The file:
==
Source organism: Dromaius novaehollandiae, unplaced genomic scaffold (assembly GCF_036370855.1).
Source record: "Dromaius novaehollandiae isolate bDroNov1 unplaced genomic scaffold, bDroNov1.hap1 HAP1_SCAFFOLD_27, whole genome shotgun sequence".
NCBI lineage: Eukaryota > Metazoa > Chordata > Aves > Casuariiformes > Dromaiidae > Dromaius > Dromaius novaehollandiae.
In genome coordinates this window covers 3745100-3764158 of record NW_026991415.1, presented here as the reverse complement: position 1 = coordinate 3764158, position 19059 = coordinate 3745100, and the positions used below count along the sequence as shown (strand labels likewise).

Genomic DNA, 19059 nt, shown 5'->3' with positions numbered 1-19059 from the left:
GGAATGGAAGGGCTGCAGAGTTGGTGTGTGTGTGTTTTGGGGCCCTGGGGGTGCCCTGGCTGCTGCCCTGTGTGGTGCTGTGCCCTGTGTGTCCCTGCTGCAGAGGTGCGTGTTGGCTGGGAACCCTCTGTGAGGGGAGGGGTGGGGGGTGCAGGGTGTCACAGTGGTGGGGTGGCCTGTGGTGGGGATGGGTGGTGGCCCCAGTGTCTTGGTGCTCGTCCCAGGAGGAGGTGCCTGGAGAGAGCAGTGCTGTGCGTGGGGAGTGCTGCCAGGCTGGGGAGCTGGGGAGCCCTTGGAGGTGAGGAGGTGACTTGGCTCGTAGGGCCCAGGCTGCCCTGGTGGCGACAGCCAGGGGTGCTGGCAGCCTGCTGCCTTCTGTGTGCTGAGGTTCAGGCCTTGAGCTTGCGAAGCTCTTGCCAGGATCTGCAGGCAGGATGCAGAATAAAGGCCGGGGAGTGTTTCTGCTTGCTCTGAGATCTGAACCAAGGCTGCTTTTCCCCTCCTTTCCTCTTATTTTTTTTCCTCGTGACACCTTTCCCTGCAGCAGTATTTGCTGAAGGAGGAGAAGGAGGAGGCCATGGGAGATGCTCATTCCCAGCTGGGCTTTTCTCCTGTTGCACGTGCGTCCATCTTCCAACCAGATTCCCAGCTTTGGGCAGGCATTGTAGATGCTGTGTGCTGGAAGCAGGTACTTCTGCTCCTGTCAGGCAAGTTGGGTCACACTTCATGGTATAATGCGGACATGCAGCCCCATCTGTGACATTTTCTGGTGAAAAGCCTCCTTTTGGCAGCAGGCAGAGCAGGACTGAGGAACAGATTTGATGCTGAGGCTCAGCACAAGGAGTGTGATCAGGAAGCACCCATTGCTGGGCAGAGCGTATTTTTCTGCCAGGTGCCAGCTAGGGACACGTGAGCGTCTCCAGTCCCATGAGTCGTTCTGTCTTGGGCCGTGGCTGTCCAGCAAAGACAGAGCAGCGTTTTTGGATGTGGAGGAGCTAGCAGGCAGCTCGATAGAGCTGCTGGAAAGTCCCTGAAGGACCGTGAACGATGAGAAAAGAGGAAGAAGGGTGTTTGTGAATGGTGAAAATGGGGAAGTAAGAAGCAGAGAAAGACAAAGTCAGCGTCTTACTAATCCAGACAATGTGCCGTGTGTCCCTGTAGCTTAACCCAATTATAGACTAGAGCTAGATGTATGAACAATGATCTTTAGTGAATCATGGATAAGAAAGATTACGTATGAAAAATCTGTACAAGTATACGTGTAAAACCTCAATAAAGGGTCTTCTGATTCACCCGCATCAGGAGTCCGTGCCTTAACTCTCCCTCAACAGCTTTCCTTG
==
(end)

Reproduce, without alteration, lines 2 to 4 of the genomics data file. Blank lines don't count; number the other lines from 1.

Source record: "Dromaius novaehollandiae isolate bDroNov1 unplaced genomic scaffold, bDroNov1.hap1 HAP1_SCAFFOLD_27, whole genome shotgun sequence".
NCBI lineage: Eukaryota > Metazoa > Chordata > Aves > Casuariiformes > Dromaiidae > Dromaius > Dromaius novaehollandiae.
In genome coordinates this window covers 3745100-3764158 of record NW_026991415.1, presented here as the reverse complement: position 1 = coordinate 3764158, position 19059 = coordinate 3745100, and the positions used below count along the sequence as shown (strand labels likewise).